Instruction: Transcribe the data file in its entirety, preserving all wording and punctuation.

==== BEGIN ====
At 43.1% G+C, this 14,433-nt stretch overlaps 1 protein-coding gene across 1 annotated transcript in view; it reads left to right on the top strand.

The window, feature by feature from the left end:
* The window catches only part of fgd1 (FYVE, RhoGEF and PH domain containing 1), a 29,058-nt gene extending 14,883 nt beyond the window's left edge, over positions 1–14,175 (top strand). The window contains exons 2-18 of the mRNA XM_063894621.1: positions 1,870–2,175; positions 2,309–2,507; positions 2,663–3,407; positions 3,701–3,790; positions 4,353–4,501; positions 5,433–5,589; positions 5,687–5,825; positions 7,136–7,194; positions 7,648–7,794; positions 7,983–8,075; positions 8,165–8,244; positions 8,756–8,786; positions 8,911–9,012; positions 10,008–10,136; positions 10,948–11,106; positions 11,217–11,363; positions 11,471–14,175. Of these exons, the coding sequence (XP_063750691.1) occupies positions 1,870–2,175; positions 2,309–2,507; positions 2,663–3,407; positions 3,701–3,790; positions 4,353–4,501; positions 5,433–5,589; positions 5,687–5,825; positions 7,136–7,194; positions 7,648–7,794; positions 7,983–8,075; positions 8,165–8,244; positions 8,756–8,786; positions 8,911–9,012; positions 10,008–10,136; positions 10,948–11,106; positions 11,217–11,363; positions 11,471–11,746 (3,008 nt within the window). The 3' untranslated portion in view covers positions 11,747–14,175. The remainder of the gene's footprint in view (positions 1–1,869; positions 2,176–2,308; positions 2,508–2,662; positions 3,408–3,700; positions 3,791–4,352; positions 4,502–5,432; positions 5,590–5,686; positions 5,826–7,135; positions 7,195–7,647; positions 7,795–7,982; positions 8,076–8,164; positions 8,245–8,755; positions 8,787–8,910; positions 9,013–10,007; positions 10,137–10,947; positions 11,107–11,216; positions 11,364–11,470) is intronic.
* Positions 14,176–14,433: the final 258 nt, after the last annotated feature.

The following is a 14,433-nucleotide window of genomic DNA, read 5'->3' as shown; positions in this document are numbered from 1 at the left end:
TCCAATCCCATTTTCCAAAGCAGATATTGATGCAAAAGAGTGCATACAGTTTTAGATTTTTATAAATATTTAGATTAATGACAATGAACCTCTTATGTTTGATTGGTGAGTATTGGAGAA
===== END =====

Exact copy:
At 43.1% G+C, this 14,433-nt stretch overlaps 1 protein-coding gene across 1 annotated transcript in view; it reads left to right on the top strand.

The window, feature by feature from the left end:
* The window catches only part of fgd1 (FYVE, RhoGEF and PH domain containing 1), a 29,058-nt gene extending 14,883 nt beyond the window's left edge, over positions 1–14,175 (top strand). The window contains exons 2-18 of the mRNA XM_063894621.1: positions 1,870–2,175; positions 2,309–2,507; positions 2,663–3,407; positions 3,701–3,790; positions 4,353–4,501; positions 5,433–5,589; positions 5,687–5,825; positions 7,136–7,194; positions 7,648–7,794; positions 7,983–8,075; positions 8,165–8,244; positions 8,756–8,786; positions 8,911–9,012; positions 10,008–10,136; positions 10,948–11,106; positions 11,217–11,363; positions 11,471–14,175. Of these exons, the coding sequence (XP_063750691.1) occupies positions 1,870–2,175; positions 2,309–2,507; positions 2,663–3,407; positions 3,701–3,790; positions 4,353–4,501; positions 5,433–5,589; positions 5,687–5,825; positions 7,136–7,194; positions 7,648–7,794; positions 7,983–8,075; positions 8,165–8,244; positions 8,756–8,786; positions 8,911–9,012; positions 10,008–10,136; positions 10,948–11,106; positions 11,217–11,363; positions 11,471–11,746 (3,008 nt within the window). The 3' untranslated portion in view covers positions 11,747–14,175. The remainder of the gene's footprint in view (positions 1–1,869; positions 2,176–2,308; positions 2,508–2,662; positions 3,408–3,700; positions 3,791–4,352; positions 4,502–5,432; positions 5,590–5,686; positions 5,826–7,135; positions 7,195–7,647; positions 7,795–7,982; positions 8,076–8,164; positions 8,245–8,755; positions 8,787–8,910; positions 9,013–10,007; positions 10,137–10,947; positions 11,107–11,216; positions 11,364–11,470) is intronic.
* Positions 14,176–14,433: the final 258 nt, after the last annotated feature.

The following is a 14,433-nucleotide window of genomic DNA, read 5'->3' as shown; positions in this document are numbered from 1 at the left end:
TCCAATCCCATTTTCCAAAGCAGATATTGATGCAAAAGAGTGCATACAGTTTTAGATTTTTATAAATATTTAGATTAATGACAATGAACCTCTTATGTTTGATTGGTGAGTATTGGAGAA